My Swedish great-grandparents came from Småland province to the U.S. Midwest in the 1870’s. This summer, on a visit to Sweden, I found out why.
In Sweden at that time, there was an emigration “push” resulting from “peace, vaccinations, and potatoes.”
- Previously warlike Sweden made peace with its neighbors.
- Children began being vaccinated for smallpox.
- And finally, potatoes arrived in Scandinavia. (Note: As I witnessed during my trip, Swedes still love potatoes!)
Fewer war casualties, lower childhood mortality, and widespread access to a nourishing food stable led to population growth. Population growth stretched the farming capacity of the province, especially in the face of three catastrophic harvests in the late 1860’s. Famine ensued.
In the U.S. at the same time, there was an immigration “pull.”
The 1862 Homestead Acts made land available to farmers. (Most Swedish immigrants were farmers, and farming in the rich springy loess of the Midwest is like driving a Rolls-Royce, while farming in the thin rocky soil of Småland is like driving my trusty but worn 1987 Toyota Camry!)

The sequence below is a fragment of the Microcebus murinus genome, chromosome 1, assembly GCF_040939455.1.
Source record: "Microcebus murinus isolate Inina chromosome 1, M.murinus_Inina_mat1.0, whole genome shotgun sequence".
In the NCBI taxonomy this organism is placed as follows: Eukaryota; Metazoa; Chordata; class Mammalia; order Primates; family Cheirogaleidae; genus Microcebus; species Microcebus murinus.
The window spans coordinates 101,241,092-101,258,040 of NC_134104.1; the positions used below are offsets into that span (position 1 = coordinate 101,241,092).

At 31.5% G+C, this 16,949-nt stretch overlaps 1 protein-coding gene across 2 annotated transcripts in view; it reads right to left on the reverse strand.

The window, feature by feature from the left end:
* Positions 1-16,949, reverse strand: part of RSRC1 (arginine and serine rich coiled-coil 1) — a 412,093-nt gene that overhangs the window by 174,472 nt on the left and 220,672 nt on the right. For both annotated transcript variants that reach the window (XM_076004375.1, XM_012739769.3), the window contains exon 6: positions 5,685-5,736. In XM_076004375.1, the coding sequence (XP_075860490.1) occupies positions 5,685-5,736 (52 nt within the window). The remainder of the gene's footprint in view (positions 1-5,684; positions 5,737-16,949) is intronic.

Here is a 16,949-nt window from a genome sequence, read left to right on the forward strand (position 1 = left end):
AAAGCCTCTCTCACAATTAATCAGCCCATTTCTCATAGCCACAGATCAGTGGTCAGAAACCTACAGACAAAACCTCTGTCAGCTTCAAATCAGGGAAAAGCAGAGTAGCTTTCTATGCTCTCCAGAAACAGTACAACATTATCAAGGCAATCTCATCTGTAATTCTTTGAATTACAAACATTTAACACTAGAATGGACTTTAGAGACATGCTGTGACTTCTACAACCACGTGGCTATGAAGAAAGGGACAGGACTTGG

Widespread literacy in Sweden, which began to take hold in the 1840’s and 1850’s, meant that Swedes could read about acquiring land in the U.S. through homesteading – about the American Dream.
Swedish “push” connected with U.S. “pull”: One quarter of the entire population of Småland left, mostly for America.
In an earlier “border children” post, I identified some of the factors that are “pushing” away from Central America, especially Honduras, and “pulling” toward the U.S.: more versus less violence and more versus less inequality.
Though there are limited exceptions (refugees seeking asylum), immigrants are generally understood to cross borders of their own volition.
The border children, however, are governed by a statute that addresses human trafficking. Human trafficking is generally defined as occurring when people are taken across a border against their will.
But both my Swedish forebears in the 1870’s and the Central American border children today migrated because of a complex mixture of “push” and “pull.” The “push” limited their choices at home. The “pull” offered more promise elsewhere.
It may not make sense to squeeze the border children into a “victims of human trafficking” box. But, given all the “pushing” and “pulling” going on, they don’t fit neatly into the “immigrants” box either.